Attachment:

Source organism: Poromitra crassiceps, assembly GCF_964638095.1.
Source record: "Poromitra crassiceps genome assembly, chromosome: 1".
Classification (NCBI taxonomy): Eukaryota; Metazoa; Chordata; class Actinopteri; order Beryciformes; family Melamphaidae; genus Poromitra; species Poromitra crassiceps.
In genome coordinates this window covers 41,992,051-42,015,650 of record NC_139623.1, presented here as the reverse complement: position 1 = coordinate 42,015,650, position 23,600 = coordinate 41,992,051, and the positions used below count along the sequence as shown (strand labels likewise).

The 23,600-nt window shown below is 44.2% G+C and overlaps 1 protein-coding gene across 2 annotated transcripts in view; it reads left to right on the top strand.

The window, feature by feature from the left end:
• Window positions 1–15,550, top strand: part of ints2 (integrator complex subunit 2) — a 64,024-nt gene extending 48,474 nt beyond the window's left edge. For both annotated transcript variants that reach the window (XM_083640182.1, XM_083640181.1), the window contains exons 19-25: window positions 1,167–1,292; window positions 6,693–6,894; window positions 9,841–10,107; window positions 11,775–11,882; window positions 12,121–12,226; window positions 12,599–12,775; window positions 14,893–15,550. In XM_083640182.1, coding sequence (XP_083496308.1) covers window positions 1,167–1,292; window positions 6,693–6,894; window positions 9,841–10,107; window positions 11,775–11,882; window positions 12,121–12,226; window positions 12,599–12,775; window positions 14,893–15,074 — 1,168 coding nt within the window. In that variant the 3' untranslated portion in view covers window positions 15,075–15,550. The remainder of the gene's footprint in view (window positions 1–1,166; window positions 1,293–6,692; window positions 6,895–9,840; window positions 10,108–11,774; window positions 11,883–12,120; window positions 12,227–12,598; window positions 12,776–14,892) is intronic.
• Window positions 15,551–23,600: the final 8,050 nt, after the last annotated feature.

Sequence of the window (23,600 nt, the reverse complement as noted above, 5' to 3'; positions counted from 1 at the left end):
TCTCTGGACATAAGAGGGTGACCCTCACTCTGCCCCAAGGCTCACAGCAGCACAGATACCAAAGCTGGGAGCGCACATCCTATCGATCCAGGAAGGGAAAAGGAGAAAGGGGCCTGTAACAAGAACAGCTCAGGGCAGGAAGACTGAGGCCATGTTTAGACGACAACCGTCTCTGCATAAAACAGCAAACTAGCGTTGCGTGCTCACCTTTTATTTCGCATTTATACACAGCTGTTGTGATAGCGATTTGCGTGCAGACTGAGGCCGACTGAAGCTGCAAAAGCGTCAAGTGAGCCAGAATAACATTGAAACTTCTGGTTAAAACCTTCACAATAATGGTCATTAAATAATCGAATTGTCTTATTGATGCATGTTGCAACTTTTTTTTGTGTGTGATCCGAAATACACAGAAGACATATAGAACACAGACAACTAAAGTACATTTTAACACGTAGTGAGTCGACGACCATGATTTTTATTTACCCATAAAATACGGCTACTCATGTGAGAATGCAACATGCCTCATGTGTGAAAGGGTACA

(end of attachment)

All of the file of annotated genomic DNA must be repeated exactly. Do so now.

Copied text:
Source organism: Poromitra crassiceps, assembly GCF_964638095.1.
Source record: "Poromitra crassiceps genome assembly, chromosome: 1".
Classification (NCBI taxonomy): Eukaryota; Metazoa; Chordata; class Actinopteri; order Beryciformes; family Melamphaidae; genus Poromitra; species Poromitra crassiceps.
In genome coordinates this window covers 41,992,051-42,015,650 of record NC_139623.1, presented here as the reverse complement: position 1 = coordinate 42,015,650, position 23,600 = coordinate 41,992,051, and the positions used below count along the sequence as shown (strand labels likewise).

The 23,600-nt window shown below is 44.2% G+C and overlaps 1 protein-coding gene across 2 annotated transcripts in view; it reads left to right on the top strand.

The window, feature by feature from the left end:
• Window positions 1–15,550, top strand: part of ints2 (integrator complex subunit 2) — a 64,024-nt gene extending 48,474 nt beyond the window's left edge. For both annotated transcript variants that reach the window (XM_083640182.1, XM_083640181.1), the window contains exons 19-25: window positions 1,167–1,292; window positions 6,693–6,894; window positions 9,841–10,107; window positions 11,775–11,882; window positions 12,121–12,226; window positions 12,599–12,775; window positions 14,893–15,550. In XM_083640182.1, coding sequence (XP_083496308.1) covers window positions 1,167–1,292; window positions 6,693–6,894; window positions 9,841–10,107; window positions 11,775–11,882; window positions 12,121–12,226; window positions 12,599–12,775; window positions 14,893–15,074 — 1,168 coding nt within the window. In that variant the 3' untranslated portion in view covers window positions 15,075–15,550. The remainder of the gene's footprint in view (window positions 1–1,166; window positions 1,293–6,692; window positions 6,895–9,840; window positions 10,108–11,774; window positions 11,883–12,120; window positions 12,227–12,598; window positions 12,776–14,892) is intronic.
• Window positions 15,551–23,600: the final 8,050 nt, after the last annotated feature.

Sequence of the window (23,600 nt, the reverse complement as noted above, 5' to 3'; positions counted from 1 at the left end):
TCTCTGGACATAAGAGGGTGACCCTCACTCTGCCCCAAGGCTCACAGCAGCACAGATACCAAAGCTGGGAGCGCACATCCTATCGATCCAGGAAGGGAAAAGGAGAAAGGGGCCTGTAACAAGAACAGCTCAGGGCAGGAAGACTGAGGCCATGTTTAGACGACAACCGTCTCTGCATAAAACAGCAAACTAGCGTTGCGTGCTCACCTTTTATTTCGCATTTATACACAGCTGTTGTGATAGCGATTTGCGTGCAGACTGAGGCCGACTGAAGCTGCAAAAGCGTCAAGTGAGCCAGAATAACATTGAAACTTCTGGTTAAAACCTTCACAATAATGGTCATTAAATAATCGAATTGTCTTATTGATGCATGTTGCAACTTTTTTTTGTGTGTGATCCGAAATACACAGAAGACATATAGAACACAGACAACTAAAGTACATTTTAACACGTAGTGAGTCGACGACCATGATTTTTATTTACCCATAAAATACGGCTACTCATGTGAGAATGCAACATGCCTCATGTGTGAAAGGGTACA